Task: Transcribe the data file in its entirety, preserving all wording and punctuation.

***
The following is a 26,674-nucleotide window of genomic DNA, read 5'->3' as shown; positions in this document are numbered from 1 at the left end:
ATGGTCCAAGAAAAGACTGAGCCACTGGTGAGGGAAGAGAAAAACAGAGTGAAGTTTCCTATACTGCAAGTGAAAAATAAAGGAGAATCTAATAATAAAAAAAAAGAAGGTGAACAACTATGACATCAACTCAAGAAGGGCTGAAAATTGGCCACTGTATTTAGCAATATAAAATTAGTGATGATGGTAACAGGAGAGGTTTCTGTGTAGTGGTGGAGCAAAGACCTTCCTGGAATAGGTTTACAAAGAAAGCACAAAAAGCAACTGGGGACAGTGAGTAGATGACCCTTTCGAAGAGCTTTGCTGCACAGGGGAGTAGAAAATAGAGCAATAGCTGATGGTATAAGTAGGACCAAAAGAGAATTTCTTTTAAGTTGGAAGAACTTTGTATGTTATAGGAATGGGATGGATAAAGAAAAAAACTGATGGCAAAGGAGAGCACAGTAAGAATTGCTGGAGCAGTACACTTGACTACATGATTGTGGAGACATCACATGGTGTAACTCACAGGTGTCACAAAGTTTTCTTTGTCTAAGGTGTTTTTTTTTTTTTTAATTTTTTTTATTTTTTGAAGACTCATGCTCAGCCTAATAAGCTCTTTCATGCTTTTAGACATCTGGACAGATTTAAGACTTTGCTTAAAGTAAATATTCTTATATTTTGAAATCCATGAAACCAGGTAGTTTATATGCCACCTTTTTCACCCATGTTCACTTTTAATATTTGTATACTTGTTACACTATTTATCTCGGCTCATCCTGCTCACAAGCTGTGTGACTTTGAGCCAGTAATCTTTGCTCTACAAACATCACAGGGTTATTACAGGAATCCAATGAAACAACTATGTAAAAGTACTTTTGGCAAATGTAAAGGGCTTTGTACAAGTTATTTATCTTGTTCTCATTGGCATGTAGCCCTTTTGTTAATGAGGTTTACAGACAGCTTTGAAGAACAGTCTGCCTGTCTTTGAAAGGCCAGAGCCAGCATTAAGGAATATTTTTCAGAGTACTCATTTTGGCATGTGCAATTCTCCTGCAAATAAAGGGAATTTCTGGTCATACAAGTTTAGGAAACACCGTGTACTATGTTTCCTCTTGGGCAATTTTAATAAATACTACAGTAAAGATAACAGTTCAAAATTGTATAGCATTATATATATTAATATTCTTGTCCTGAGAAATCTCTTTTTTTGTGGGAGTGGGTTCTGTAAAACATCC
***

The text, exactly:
The following is a 26,674-nucleotide window of genomic DNA, read 5'->3' as shown; positions in this document are numbered from 1 at the left end:
ATGGTCCAAGAAAAGACTGAGCCACTGGTGAGGGAAGAGAAAAACAGAGTGAAGTTTCCTATACTGCAAGTGAAAAATAAAGGAGAATCTAATAATAAAAAAAAAGAAGGTGAACAACTATGACATCAACTCAAGAAGGGCTGAAAATTGGCCACTGTATTTAGCAATATAAAATTAGTGATGATGGTAACAGGAGAGGTTTCTGTGTAGTGGTGGAGCAAAGACCTTCCTGGAATAGGTTTACAAAGAAAGCACAAAAAGCAACTGGGGACAGTGAGTAGATGACCCTTTCGAAGAGCTTTGCTGCACAGGGGAGTAGAAAATAGAGCAATAGCTGATGGTATAAGTAGGACCAAAAGAGAATTTCTTTTAAGTTGGAAGAACTTTGTATGTTATAGGAATGGGATGGATAAAGAAAAAAACTGATGGCAAAGGAGAGCACAGTAAGAATTGCTGGAGCAGTACACTTGACTACATGATTGTGGAGACATCACATGGTGTAACTCACAGGTGTCACAAAGTTTTCTTTGTCTAAGGTGTTTTTTTTTTTTTTAATTTTTTTTATTTTTTGAAGACTCATGCTCAGCCTAATAAGCTCTTTCATGCTTTTAGACATCTGGACAGATTTAAGACTTTGCTTAAAGTAAATATTCTTATATTTTGAAATCCATGAAACCAGGTAGTTTATATGCCACCTTTTTCACCCATGTTCACTTTTAATATTTGTATACTTGTTACACTATTTATCTCGGCTCATCCTGCTCACAAGCTGTGTGACTTTGAGCCAGTAATCTTTGCTCTACAAACATCACAGGGTTATTACAGGAATCCAATGAAACAACTATGTAAAAGTACTTTTGGCAAATGTAAAGGGCTTTGTACAAGTTATTTATCTTGTTCTCATTGGCATGTAGCCCTTTTGTTAATGAGGTTTACAGACAGCTTTGAAGAACAGTCTGCCTGTCTTTGAAAGGCCAGAGCCAGCATTAAGGAATATTTTTCAGAGTACTCATTTTGGCATGTGCAATTCTCCTGCAAATAAAGGGAATTTCTGGTCATACAAGTTTAGGAAACACCGTGTACTATGTTTCCTCTTGGGCAATTTTAATAAATACTACAGTAAAGATAACAGTTCAAAATTGTATAGCATTATATATATTAATATTCTTGTCCTGAGAAATCTCTTTTTTTGTGGGAGTGGGTTCTGTAAAACATCC